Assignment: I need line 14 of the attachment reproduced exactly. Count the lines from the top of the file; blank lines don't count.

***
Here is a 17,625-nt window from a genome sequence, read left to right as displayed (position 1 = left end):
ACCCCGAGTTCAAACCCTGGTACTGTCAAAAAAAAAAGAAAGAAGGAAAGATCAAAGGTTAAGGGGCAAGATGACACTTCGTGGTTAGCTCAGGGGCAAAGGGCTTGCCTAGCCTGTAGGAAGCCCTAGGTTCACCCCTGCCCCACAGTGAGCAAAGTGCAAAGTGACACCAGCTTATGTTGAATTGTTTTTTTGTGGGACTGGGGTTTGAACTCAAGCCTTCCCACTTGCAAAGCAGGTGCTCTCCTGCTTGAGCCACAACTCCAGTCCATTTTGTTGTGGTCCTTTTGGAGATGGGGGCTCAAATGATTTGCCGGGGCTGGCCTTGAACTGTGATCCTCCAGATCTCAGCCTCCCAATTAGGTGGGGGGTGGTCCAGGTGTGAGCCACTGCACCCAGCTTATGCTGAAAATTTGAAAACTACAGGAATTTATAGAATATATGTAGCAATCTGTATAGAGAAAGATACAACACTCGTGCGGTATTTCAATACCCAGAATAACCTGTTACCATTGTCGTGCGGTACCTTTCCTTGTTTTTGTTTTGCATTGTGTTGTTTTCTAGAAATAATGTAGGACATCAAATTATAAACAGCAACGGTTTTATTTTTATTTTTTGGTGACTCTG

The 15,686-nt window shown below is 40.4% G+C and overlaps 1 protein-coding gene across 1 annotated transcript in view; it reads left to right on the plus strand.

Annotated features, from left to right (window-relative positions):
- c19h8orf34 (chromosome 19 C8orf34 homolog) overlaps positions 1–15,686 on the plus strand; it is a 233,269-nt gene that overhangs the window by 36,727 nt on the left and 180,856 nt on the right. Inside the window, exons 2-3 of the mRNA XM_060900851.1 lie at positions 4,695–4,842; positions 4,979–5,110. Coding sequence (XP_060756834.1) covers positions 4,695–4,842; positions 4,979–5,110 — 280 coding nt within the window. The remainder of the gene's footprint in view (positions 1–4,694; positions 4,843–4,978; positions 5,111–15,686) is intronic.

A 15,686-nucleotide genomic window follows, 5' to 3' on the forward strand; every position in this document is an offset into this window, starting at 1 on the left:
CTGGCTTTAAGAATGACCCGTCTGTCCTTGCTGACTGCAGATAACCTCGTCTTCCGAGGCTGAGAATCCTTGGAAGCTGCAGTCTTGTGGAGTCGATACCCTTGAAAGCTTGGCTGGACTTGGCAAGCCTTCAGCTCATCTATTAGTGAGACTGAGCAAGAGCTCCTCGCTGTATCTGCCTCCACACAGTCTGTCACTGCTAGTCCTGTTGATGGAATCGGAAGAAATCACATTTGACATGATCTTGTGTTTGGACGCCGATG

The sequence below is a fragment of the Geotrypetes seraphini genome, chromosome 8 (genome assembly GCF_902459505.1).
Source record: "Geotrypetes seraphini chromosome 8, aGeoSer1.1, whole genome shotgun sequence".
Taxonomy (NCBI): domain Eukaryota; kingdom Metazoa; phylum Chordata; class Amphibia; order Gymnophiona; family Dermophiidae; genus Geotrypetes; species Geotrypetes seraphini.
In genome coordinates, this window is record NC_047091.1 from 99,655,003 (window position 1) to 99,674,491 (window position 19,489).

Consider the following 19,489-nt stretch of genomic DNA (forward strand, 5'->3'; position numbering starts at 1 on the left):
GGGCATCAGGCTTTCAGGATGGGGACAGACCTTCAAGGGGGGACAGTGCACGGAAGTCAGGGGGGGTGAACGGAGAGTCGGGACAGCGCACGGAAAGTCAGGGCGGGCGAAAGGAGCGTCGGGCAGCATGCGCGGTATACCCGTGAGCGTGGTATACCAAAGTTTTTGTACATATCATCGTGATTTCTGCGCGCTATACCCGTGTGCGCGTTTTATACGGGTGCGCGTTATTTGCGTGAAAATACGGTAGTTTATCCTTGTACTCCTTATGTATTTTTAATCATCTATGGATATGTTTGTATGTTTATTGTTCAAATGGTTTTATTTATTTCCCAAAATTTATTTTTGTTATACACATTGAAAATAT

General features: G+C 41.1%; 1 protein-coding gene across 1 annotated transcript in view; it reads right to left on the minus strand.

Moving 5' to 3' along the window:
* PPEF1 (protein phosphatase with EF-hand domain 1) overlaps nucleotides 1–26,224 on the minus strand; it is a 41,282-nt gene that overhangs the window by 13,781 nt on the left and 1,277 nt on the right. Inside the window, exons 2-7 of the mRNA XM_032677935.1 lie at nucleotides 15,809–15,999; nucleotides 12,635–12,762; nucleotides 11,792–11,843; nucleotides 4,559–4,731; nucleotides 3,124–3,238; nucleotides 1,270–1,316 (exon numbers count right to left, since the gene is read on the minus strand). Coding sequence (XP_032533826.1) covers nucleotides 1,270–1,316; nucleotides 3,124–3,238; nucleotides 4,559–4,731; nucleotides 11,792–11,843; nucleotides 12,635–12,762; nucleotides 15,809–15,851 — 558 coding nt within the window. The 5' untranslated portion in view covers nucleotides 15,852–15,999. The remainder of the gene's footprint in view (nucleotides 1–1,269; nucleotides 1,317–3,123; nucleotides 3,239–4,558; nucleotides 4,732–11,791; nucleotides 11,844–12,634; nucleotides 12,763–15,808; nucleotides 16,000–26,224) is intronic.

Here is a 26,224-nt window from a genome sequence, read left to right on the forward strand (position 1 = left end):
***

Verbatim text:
General features: G+C 41.1%; 1 protein-coding gene across 1 annotated transcript in view; it reads right to left on the minus strand.